Santa Ana, CA – Gun suppressor manufacturer SureFire, LLC filed a false advertising lawsuit, in the Central District of California (Santa Ana Division), against Advanced Armament Corp. (“AAC”), details blogged here. Returning fire, AAC then filed its own false advertising counterclaim (copy available here) alleging that SureFire’s representation that its suppressors could withstand the continuous firing of 1,5000 rounds without failure is false and no tests were conducted to support the statements.
Allegedly on December 23, 2008, AAC agreed not to run its advertisement in exchange for SureFire’s agreement not to seek preliminary injunctive relief. AAC also allegedly agreed to provide SureFire’s counsel with copies of modifications to the advertisement for approval prior to publication. But AAC began running a modified version of the allegedly offensive advertisement without seeking SureFire’s prior approval. As a result, SureFire filed an application for preliminary injunction to prevent publication of the modified version of the advertisement. (Preliminary injunction application is available here).
The modified advertisement contains the same pictures, but includes a statement in “fine print…that the SureFire suppressor was ‘FIRED 580 ROUNDS’ and that the AAC suppressor is ‘UNFINISHED/UNFIRED.'” SureFire contends that its suppressor must have been fired more than 580 times and appears to have been both abused and physically manipulated to create the false impression that it suffered a massive structural failure during normal use.” SureFire also asserts “the claim that SureFire’s suppressors use spot-welds is literally false,” as are claims regarding the strength of AAC’s welds compared to those used by SureFire. SureFire uses a series of redundant “tack” welds – which uses molten filler to strongly join seams between metal pieces – and not the weaker “spot” welds – where pressure and a strong electric current effectively melts two overlapping pieces of metal together at the “spot” of application. The AAC suppressor is produced by “fusion” welds, which do not use metal filler but draw metal from the two parts being joined together. According to SureFIre, “fusion” welds are generally weaker than “tack” welds, thereby rendering false AAC’s claims of greater durability.
AAC filed its opposition (copy available here) contending that its claims in the advertisement are not literally false and that the picture of the competitor’s product is not readily identifiable as a SureFire suppressor; therefore, no individualized harm can be shown by SureFire. AAC also contends that it previously used filler material in what it calls “plug welds,” but turned to fusion welds for strength because “a plug weld does not join all abutting metal at the seam, it is not continuous, and as a results, is not as strong.” AAC admits that its advertisement states that spot welded cores “can fatigue, crack, and break under the high-stress environment of semi and full-auto firing,” but denies that its advertisement makes any representations about failure rates for spot welds, even though AAC contends that fusion wells are stronger and more durable.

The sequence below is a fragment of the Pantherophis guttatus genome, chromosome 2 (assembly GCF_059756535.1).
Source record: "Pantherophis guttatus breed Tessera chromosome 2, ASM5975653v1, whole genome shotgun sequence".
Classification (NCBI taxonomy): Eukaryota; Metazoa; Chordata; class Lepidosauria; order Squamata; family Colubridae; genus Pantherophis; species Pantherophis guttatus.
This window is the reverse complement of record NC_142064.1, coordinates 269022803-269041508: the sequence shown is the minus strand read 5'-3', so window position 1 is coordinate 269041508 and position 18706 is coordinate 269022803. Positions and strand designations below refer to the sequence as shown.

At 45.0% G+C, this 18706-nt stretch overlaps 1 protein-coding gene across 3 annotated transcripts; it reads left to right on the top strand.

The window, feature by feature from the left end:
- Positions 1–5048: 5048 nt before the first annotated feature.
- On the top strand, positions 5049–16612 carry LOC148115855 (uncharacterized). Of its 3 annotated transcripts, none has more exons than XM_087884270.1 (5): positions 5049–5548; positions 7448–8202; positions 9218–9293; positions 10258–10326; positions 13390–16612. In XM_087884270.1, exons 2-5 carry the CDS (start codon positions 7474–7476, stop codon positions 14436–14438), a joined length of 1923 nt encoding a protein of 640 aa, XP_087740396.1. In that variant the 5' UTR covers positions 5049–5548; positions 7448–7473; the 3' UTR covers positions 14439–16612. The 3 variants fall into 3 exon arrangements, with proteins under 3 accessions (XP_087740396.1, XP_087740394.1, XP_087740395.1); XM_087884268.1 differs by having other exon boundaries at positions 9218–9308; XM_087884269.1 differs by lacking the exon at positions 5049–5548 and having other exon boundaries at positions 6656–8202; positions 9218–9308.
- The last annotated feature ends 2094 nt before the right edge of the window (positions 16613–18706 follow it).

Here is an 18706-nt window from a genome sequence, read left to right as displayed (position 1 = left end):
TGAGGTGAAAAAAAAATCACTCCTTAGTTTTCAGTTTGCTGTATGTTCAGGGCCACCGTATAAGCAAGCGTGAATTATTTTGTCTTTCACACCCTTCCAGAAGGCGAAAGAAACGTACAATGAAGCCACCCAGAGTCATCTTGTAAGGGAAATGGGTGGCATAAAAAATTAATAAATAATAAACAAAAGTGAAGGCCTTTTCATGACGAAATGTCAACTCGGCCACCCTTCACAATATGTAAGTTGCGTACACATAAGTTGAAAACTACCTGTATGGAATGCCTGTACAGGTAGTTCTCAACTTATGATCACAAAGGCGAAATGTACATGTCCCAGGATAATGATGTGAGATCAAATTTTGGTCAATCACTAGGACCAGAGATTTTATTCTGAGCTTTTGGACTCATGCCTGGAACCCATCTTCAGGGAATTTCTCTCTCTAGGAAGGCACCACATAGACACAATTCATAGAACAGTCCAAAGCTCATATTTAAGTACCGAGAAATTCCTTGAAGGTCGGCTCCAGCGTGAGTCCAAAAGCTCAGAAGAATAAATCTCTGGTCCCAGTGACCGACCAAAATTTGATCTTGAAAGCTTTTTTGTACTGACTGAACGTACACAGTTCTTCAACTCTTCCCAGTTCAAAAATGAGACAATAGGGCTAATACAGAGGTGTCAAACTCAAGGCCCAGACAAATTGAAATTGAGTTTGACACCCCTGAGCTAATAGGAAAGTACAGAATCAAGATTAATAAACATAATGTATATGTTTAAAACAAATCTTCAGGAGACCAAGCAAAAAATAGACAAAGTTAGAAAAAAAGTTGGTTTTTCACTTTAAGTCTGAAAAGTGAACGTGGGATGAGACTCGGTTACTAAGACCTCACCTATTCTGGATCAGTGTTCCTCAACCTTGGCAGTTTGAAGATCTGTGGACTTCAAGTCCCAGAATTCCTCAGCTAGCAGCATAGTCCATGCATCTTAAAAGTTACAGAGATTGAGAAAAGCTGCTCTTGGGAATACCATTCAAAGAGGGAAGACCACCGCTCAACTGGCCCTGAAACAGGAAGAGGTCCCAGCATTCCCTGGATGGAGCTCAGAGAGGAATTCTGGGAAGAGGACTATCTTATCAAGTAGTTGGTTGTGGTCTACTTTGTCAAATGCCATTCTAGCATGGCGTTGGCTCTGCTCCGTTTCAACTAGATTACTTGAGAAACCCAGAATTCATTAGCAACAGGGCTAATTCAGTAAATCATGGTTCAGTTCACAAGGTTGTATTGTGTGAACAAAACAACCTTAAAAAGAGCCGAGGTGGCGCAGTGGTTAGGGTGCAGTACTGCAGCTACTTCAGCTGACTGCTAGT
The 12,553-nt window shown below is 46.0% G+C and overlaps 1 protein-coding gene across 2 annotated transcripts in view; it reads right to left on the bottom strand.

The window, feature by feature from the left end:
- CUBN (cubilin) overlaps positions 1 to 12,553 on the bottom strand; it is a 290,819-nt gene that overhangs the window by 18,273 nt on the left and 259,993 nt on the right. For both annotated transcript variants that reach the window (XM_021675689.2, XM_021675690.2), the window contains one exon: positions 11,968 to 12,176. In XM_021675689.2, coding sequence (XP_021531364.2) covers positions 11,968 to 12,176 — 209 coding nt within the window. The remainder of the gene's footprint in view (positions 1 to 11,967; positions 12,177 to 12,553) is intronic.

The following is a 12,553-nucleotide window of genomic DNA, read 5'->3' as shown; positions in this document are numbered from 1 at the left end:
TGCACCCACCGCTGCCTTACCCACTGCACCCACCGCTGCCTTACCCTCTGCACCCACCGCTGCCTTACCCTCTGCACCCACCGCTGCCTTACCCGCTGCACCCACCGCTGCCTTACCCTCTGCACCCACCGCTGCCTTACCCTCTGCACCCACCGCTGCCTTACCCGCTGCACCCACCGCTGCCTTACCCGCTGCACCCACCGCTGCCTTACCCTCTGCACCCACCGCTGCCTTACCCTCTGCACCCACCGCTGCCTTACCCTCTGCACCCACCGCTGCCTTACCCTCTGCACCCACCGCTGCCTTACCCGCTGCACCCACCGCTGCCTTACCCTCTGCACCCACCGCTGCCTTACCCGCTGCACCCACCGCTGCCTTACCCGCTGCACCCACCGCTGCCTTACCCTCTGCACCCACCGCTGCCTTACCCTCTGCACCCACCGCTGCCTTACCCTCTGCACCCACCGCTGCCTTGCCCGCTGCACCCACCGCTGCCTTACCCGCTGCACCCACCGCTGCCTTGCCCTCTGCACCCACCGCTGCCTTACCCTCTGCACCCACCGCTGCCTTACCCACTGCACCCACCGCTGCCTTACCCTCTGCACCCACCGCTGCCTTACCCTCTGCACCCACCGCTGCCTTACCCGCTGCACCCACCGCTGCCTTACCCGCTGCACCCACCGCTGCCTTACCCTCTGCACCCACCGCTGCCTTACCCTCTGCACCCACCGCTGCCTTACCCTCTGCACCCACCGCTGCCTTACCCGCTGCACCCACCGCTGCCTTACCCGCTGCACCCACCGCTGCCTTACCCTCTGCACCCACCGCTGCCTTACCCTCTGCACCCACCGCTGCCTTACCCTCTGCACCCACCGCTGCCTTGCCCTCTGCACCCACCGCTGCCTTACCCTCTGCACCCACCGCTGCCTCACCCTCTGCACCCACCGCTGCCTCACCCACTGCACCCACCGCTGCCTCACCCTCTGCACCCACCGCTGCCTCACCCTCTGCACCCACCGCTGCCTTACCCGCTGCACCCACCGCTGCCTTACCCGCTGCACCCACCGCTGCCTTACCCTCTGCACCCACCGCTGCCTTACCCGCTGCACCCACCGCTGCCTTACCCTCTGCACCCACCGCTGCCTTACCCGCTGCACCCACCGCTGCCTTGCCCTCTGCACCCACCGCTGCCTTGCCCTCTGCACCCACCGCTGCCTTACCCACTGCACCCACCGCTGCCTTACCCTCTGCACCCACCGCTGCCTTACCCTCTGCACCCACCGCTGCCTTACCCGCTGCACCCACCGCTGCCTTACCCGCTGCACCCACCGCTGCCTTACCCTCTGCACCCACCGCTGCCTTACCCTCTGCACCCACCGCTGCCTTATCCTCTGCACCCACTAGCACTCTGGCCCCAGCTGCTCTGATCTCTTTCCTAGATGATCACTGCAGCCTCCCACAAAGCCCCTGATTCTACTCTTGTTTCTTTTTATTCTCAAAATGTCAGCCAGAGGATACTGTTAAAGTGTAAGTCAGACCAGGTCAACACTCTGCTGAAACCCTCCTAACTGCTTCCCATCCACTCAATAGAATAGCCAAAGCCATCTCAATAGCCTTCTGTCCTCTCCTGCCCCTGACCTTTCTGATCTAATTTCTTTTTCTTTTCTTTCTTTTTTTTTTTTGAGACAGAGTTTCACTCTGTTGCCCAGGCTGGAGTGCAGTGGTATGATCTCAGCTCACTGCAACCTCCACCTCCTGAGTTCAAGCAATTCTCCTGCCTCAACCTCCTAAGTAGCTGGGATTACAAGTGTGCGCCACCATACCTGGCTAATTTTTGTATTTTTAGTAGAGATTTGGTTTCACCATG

In its Reply Memorandum (copy available here), SureFire submits the declaration of a metallurgical engineer to rebut AAC’s contention that SureFire’s “tack” welds are the same thing as “spot” welds. The engineer’s declaration distinguishes between filler incorporated “tack” welds and spot welds – which exclude filler, and contends that ACC’s advertisement’s “Spot-Welded” designation of SureFire’s suppressor is literally false. SureFire further argues that AAC’s contention that SureFire’s suppressor is not as strong as the AAC’s welds is false because AAC has failed to do any comparative testing prior to making such claim, only relying on the “common sense” of AAC’s declarant. AAC’s implied assertion that its fusion welds cannot “fatigue, crack, and break under the high-stress environment of semi and full-auto firing” is also contested by the engineer because any weld can break. SureFire also contends that the comparative product is readily identifiable as a SureFire suppressor because its distinctive single weld ring on the outer tube is depicted in the picture. SureFire also submits evidence from Internet forums where users identify the product as a SureFire suppressor.
AAC filed an ex-parte application for leave to file a surreply, which the Court denied. Fireworks are sure to fly at the hearing on the motion for preliminary injunction, which is set to be heard on April 13, 2009. The case is SureFire, LLC v. Advanced Armament Corp., SACV 08-1405 DOC (C.D. Cal. 2008).